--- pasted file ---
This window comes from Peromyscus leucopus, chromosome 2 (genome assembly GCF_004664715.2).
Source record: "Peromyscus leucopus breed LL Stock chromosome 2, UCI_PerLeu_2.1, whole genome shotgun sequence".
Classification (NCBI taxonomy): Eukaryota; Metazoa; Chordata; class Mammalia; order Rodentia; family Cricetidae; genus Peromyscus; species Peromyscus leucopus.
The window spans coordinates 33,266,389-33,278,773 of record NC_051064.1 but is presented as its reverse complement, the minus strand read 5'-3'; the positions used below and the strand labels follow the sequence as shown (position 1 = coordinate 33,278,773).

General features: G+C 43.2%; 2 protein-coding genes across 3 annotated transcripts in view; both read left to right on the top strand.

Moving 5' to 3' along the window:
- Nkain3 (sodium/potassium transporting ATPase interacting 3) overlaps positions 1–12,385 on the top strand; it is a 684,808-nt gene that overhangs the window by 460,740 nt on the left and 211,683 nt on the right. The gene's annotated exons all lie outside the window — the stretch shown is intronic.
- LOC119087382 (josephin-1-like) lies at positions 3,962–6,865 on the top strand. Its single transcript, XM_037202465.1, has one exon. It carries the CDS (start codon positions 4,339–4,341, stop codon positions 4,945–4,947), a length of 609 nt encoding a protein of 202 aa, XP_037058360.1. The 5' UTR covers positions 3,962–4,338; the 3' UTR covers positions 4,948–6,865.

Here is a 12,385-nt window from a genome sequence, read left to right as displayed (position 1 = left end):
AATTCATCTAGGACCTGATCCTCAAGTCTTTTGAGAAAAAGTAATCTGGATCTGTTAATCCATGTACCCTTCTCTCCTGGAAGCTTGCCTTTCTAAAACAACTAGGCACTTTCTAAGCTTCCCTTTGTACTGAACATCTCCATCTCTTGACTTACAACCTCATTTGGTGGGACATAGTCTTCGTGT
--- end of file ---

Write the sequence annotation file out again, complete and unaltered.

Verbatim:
This window comes from Peromyscus leucopus, chromosome 2 (genome assembly GCF_004664715.2).
Source record: "Peromyscus leucopus breed LL Stock chromosome 2, UCI_PerLeu_2.1, whole genome shotgun sequence".
Classification (NCBI taxonomy): Eukaryota; Metazoa; Chordata; class Mammalia; order Rodentia; family Cricetidae; genus Peromyscus; species Peromyscus leucopus.
The window spans coordinates 33,266,389-33,278,773 of record NC_051064.1 but is presented as its reverse complement, the minus strand read 5'-3'; the positions used below and the strand labels follow the sequence as shown (position 1 = coordinate 33,278,773).

General features: G+C 43.2%; 2 protein-coding genes across 3 annotated transcripts in view; both read left to right on the top strand.

Moving 5' to 3' along the window:
- Nkain3 (sodium/potassium transporting ATPase interacting 3) overlaps positions 1–12,385 on the top strand; it is a 684,808-nt gene that overhangs the window by 460,740 nt on the left and 211,683 nt on the right. The gene's annotated exons all lie outside the window — the stretch shown is intronic.
- LOC119087382 (josephin-1-like) lies at positions 3,962–6,865 on the top strand. Its single transcript, XM_037202465.1, has one exon. It carries the CDS (start codon positions 4,339–4,341, stop codon positions 4,945–4,947), a length of 609 nt encoding a protein of 202 aa, XP_037058360.1. The 5' UTR covers positions 3,962–4,338; the 3' UTR covers positions 4,948–6,865.

Here is a 12,385-nt window from a genome sequence, read left to right as displayed (position 1 = left end):
AATTCATCTAGGACCTGATCCTCAAGTCTTTTGAGAAAAAGTAATCTGGATCTGTTAATCCATGTACCCTTCTCTCCTGGAAGCTTGCCTTTCTAAAACAACTAGGCACTTTCTAAGCTTCCCTTTGTACTGAACATCTCCATCTCTTGACTTACAACCTCATTTGGTGGGACATAGTCTTCGTGT